This is a brief guide to the martial arts of China. The bulk of the book (about 150 pages of the book’s 178 pages) tells the reader about three major branches of Chinese martial arts: Chang Quan, Tai Chi Chuan, and Shaolin Kung fu at a general level. (The book devotes space to those arts in the same order–i.e. the largest number of pages discuss Chang Quan, then Tai Chi, and the smallest number to Shaolin. This may be surprising as your average non-Kungfu practitioner is least likely to have heard of Chang Quan—by name anyway. Chang Quan is a general term that encompasses several Northern Styles—some of which might be more familiar to general readers [of martial arts books.]) The book also has a brief chapter that describes the history of martial arts in China from ancient times through the modern era, and one that talks about the many schools of martial arts of China (in no great detail because there are so many of them) as well as the various strengths and purposes of these arts.
The bulk of the illustrations are line drawings used to show typical sequences for each of the three major branches of martial art mentioned above. However, there are some black and white photographs and copies of relevant art works and documents as well.
I found this book to be interesting and informative. There’s a bit too much space devoted to describing techniques for my taste. However, I realize that I may be in the minority in that regard. I don’t believe that martial arts can be taught via books or media, and, therefore, there’s a diminishing value to detailed descriptions of technique. In this sort of book one only needs to get a feel so as to be able to see how the martial arts compare and contrast with others.
I’d recommend this book for someone who wants to learn a bit about the nature of Chinese martial arts. It may not be of much value for an expert, but for a kungfu neophyte it provides some interesting information about the history, tactics, and training methods of Chinese martial arts. It’s originally published by Foreign Languages Press in Beijing, but I don’t suspect there is any more bias than there would be if it was published by anyone else (i.e. it’s the rare martial arts book that doesn’t present the martial art under discussion as the ultimate fighting art.)
This book provides an overview (and a laymen-friendly literature review) of the scientific findings about tai chi, and it helps a beginner get started in his / her own practice. (Tai chi, short for tai chi chuan, is a Chinese martial art that is called an internal–or soft–style.)
The authors achieve an impressive tightrope act. And they manage to do it in a way that reads sincerely, while at the same time providing useful information for all readers. Often books on the science of Eastern health-enhancing activities (e.g. tai chi, chi gong, or yoga)–even if they are positive on the results of such activities—take digs at people’s beliefs about ideas like chi, prana, meridians, or chakra as the authors attempt to distance themselves from such beliefs. On the other hand, books that cater to the spiritually inclined—even when they are couched in scientific terms—may resort to third-hand anecdotes about the supernatural powers of some ancient master or report methodological train wrecks that support their views alongside sound studies, as long as the latter don’t present any evidence contrary to their belief system. In short, such books often talk in scientific lingo while showing a complete lack of understanding of the scientific method. In this book, Wayne manages to navigate these rocky shores because he’s both a scientist and a longtime tai chi practitioner who genuinely accepts that there may be more at work in the practice than science fully understands. Thus, he knows the importance of testable hypotheses and when a study needs to be validated by more a robust follow-up study, but he also reports on the traditional beliefs and isn’t adverse to writing about studies evaluating the benefits of spirituality (note: showing that being spiritual has benefits doesn’t mean that the benefits result from anything spiritual or supernatural.)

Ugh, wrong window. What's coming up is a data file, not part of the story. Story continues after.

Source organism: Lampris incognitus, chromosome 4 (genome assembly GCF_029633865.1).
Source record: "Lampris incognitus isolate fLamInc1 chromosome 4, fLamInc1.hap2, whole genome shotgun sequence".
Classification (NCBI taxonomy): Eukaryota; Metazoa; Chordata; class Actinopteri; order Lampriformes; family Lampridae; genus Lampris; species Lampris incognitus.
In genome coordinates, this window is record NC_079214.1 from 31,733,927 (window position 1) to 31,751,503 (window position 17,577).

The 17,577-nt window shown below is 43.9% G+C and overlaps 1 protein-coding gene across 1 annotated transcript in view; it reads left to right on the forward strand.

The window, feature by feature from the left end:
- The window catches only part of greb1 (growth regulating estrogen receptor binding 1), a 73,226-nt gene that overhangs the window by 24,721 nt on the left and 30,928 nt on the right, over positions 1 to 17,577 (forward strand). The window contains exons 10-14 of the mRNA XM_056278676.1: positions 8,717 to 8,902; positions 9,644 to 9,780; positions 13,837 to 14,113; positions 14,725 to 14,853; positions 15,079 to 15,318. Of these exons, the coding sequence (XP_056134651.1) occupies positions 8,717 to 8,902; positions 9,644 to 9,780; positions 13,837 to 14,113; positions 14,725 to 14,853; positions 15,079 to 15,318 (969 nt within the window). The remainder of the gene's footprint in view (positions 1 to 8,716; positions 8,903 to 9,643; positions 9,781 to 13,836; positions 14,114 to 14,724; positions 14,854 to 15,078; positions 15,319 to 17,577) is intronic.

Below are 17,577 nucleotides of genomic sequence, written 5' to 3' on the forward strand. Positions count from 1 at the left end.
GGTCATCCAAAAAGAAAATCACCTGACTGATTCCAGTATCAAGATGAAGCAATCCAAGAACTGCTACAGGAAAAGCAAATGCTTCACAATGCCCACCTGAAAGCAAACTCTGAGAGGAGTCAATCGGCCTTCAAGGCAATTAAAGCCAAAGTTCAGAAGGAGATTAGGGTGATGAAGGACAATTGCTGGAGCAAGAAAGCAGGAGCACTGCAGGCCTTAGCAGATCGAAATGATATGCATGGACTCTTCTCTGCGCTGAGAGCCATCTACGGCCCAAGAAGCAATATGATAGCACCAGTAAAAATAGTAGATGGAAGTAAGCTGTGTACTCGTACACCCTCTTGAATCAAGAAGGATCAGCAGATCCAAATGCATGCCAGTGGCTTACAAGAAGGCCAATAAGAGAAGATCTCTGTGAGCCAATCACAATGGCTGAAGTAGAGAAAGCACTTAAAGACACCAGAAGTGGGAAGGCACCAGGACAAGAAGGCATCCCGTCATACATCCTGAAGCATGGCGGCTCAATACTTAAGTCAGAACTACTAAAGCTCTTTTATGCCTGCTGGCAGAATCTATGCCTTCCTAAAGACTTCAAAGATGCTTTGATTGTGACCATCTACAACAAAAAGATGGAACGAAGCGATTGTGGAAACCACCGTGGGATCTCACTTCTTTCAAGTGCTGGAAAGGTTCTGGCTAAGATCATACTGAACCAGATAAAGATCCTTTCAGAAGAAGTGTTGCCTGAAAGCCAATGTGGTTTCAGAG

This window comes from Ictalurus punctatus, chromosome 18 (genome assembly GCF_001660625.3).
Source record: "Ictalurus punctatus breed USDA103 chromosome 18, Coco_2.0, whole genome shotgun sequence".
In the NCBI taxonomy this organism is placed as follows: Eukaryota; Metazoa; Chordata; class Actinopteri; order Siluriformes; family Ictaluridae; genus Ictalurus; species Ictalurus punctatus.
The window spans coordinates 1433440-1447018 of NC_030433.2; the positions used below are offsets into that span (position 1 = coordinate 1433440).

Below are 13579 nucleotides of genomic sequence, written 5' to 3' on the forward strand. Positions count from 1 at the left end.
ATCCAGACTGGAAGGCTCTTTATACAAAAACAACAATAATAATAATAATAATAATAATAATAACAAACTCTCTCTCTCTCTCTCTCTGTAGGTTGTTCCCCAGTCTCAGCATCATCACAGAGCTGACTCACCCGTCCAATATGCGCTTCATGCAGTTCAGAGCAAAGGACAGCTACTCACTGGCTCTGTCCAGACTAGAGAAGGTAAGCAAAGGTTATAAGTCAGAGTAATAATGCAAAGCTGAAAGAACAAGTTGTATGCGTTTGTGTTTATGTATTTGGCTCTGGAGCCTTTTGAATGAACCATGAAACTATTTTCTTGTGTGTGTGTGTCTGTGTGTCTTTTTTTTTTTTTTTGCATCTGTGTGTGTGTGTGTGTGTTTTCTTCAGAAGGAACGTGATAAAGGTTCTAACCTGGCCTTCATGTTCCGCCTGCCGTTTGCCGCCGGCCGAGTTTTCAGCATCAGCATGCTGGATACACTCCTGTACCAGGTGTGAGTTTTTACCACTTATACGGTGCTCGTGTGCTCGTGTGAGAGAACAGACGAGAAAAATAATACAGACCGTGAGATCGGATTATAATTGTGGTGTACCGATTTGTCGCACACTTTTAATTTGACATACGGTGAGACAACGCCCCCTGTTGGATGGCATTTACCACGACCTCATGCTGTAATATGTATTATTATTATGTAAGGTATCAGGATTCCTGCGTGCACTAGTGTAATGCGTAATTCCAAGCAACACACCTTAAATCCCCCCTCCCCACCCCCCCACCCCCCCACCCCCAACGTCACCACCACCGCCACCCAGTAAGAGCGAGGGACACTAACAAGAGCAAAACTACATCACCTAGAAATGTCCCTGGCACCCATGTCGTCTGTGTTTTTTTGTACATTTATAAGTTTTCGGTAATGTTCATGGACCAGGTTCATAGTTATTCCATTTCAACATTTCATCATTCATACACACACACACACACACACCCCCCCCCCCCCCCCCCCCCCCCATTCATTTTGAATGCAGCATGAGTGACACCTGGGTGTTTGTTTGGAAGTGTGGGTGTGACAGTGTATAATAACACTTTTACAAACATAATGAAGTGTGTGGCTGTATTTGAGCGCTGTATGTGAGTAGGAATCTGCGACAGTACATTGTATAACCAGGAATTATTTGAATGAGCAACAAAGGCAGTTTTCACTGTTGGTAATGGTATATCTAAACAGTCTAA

The book has 14 chapters divided into three parts. The first part introduces the reader to tai chi, describes the dimensions along which tai chi has been shown to offer benefits (the authors call these “the 8 active ingredients of Tai Chi,” relating them to pharmacological medicines), and explains how tai chi can be simplified for beginners (even the short form sequences take a while to be memorized—let alone building any grasp of the intricacies of said forms.) The second part consists of six chapters that report the findings of studies on the health effects of tai chi, as well as discussing the possible mechanisms of those benefits. The topics discussed in this section include: increased balance, bone density, pain mitigation, cardiovascular health, mental performance, psychological well-being, and sleep quality. The book’s last part suggests ways in which the reader can build a tai chi practice. The five chapters in this section deal with the interactive practices of tai chi (tai chi isn’t just the solo forms that you’ve seen elderly people do in the park), integrating tai chi with other health and fitness practices, the potential for practicing tai chi at work, the role of tai chi in creative practices, and tai chi as a practice of lifelong learning (this last chapter gives beginners tips about how to start a practice.) There is also an afterword about how tai chi might play a part in building improved health and well-being in the present era.
I found the book to be well-organized to achieve its objective. It’s packed with food for thought. Neophytes will find a lot of benefit in this book, but I suspect even advanced practitioners can glean insights—particularly if said advanced practitioner hasn’t been reading up on the scientific findings. Humor, quotes, and stories are used to lighten the tone and illustrate key points. There are some photos and other graphics where needed (mostly in chapter 3), but they are relatively sparse for a book on a practice like tai chi. (That’s not a complaint. I think there are far too many attempts to teach movement arts through books—an impossible task—and not enough effort put into conveying the kind of ancillary information that is transmissible in book form.)
I’d recommend this book for anyone who’s interested in knowing more about the health benefits of tai chi, and moving beyond the platitudes often heard but seldom evaluated.